Mumbai & New Delhi, January 18, 2017

CBDT circular had raised multiple taxation concerns

Foreign portfolio investors (FPI) can now breathe easy with the Income Tax (I-T) Department on Tuesday putting in abeyance its controversial circular on taxing India-dedicated funds.

Experts said clarity was necessary on the issue at the earliest so that FPIs were certain. They expect the finance ministry to amend the law in the Budget to put an end to the controversy.

The circular, in the form of frequently asked questions (FAQs), had spooked the markets when it was issued last month.

It also gave rise to fears of retrospective taxation as the principal amendment to the Income Tax Act on indirect transfers was such in nature.

These provisions were first introduced in 2012, with retrospective effect, after the government failed in levying a tax on the British telecom giant Vodafone Group Plc’s purchase of Hutchison Whampoa’s India telecommunications business.

The Central Board of Direct Taxes (CBDT) and the capital markets division of the finance ministry have received a number of representations from various FPIs, venture capital funds and other stakeholders, expressing concern that the circular does not address the issue of possible multiple taxation of the same income.

“Representations made by the stakeholders are currently under consideration and examination. Pending a decision in the matter, the operation of the above-mentioned circular is kept in abeyance for the time being,” CBDT said in a notification.

The circular gave rise to fears that there would be “triple taxation” on the activities of the India-focussed funds overseas. The circular implied that India-dedicated funds would be taxed if they sell shares overseas.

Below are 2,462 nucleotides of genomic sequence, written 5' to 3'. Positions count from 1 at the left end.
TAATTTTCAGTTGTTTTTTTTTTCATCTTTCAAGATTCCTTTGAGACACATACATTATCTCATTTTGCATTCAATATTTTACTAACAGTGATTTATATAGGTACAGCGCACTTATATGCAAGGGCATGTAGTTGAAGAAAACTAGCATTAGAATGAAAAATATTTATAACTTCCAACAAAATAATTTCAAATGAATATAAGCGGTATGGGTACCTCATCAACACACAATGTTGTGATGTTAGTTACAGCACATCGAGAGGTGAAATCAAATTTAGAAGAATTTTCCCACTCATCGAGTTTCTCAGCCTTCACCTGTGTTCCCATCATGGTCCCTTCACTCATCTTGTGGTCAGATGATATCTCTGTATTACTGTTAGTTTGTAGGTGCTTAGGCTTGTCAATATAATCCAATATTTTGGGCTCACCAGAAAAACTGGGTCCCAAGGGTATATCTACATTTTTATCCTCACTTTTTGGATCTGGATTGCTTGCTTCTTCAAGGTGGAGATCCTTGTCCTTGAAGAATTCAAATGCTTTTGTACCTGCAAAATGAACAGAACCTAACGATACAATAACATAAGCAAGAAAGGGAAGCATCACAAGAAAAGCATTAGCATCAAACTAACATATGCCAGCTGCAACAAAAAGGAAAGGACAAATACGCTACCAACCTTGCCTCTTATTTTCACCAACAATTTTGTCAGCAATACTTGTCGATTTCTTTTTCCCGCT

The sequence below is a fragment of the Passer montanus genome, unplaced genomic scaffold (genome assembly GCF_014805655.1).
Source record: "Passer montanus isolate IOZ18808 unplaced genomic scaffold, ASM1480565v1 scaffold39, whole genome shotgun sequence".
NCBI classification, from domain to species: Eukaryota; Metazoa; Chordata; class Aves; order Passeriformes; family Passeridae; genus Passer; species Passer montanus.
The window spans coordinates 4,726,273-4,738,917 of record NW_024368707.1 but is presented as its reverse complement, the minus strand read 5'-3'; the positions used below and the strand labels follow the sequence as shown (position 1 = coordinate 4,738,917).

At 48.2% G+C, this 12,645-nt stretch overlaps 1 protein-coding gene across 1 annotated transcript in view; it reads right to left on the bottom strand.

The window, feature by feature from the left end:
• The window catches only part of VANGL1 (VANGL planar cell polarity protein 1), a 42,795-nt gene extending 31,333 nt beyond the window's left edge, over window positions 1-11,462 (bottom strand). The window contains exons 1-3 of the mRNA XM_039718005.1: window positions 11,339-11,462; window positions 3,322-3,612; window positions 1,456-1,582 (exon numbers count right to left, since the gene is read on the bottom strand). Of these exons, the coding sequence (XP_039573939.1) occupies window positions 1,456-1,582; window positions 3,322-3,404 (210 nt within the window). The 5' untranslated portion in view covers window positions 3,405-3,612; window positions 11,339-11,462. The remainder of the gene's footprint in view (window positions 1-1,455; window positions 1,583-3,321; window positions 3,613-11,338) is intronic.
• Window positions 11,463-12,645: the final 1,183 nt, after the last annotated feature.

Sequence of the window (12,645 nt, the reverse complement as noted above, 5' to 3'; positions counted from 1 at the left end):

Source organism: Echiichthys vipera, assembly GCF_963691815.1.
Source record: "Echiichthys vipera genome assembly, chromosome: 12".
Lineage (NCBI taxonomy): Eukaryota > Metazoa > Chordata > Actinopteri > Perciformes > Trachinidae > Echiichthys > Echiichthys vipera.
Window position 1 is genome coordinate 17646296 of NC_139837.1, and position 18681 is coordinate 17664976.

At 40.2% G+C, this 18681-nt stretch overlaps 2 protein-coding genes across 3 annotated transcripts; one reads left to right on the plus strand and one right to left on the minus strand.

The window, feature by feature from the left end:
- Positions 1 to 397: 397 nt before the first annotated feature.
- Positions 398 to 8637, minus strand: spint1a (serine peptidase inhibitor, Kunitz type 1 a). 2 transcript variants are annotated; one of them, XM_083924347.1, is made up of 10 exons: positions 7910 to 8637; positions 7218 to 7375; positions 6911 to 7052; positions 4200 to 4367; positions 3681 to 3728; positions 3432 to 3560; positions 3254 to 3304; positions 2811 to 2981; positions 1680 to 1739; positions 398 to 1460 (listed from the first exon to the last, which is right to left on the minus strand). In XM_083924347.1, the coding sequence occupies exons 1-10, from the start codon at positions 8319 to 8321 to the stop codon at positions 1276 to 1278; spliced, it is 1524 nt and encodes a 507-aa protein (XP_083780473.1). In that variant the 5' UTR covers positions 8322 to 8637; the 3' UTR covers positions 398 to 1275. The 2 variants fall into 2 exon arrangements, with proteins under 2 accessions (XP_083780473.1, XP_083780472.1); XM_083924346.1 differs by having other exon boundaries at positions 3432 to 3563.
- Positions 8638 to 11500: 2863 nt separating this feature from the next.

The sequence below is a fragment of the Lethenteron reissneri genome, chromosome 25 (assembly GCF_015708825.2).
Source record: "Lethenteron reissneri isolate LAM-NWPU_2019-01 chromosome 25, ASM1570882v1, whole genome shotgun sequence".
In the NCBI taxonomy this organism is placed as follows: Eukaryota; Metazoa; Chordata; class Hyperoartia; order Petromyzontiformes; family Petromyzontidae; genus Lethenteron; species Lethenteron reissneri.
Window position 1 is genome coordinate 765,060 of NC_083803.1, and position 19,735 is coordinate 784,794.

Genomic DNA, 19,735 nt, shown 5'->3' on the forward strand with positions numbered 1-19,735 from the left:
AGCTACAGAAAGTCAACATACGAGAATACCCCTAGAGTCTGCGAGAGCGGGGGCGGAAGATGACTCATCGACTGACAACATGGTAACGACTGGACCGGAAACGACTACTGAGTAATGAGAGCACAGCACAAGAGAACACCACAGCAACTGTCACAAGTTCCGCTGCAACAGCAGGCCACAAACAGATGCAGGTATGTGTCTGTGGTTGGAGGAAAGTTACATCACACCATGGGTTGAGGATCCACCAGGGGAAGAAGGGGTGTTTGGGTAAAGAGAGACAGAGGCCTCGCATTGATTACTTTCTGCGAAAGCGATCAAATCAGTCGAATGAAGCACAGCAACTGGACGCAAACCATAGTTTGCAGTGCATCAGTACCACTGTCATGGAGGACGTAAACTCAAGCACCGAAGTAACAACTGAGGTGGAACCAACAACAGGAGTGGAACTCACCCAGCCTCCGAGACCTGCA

Besides, overseas individual investor of the fund would also be taxed in India and would not get any tax credit in his home country. The direct taxation avoidance agreement (DTAA) also does not come to the rescue of investors.  

The tax arises when Indian assets of the funds constitute 50 per cent of the total asset value of funds globally or Rs 10 crore. However, those having less than five per cent of fund shares would be exempted from the tax.

The circular would have put at risk particularly the 181 publicly traded funds whose India exposure is more than half of total assets. They have almost $39 billion under management, Andy Mukherjee wrote in Bloomberg.

Amit Maheshwari, managing partner, Ashok Maheshwary and Associates, said the circular had caused a lot of anxiety among FPIs and the investors. “A quick closure to this controversy is required, keeping in mind the practical difficulties and business realities of fund structures,” he said.

According to sources, the government might confine the applicability of the circular to private equity and the mergers and acquisitions space, thereby exempting the activity in the listed space and offshore derivative instruments.

After a representation by FPIs, the capital markets division under the department of economic affairs had raised the matter with the revenue department, seeking a quick clarification on the matter.

At least one of the big four accounting and consulting firms and four large Indian offshore fund players were part of the representation. According to sources, this move by the government to put the circular under abeyance was intended to soothe the nerves of FPIs for the time being.

“This will bring a lot of cheer to FPIs. They were concerned about the fallout of the circular in terms of tax provisioning as well as past liability. All those concerns have at least temporarily been put to rest. Specific amendment to the tax law, exempting foreign investors investing directly or indirectly in FPIs will put this issue to rest forever,” said Suresh Swamy, partner, PwC.

The move shows that the Centre was concerned about foreign investors, said U R Bhat, managing director, Dalton Capital Advisors. “It couldn’t have come at a better time as emerging markets are no longer attractive destinations for overseas funds. The change was bound to happen as you cannot expect a tax regime that would triple tax FPIs.”

Nirmal Jain, founder and chairman, IIFL, said, “The circular was not practical, more so if the government intends to attract FPI flows. This would be a positive move for markets in the near- to medium-term but FPIs will look for the Budget to provide more clarity.”

[The Business Standard]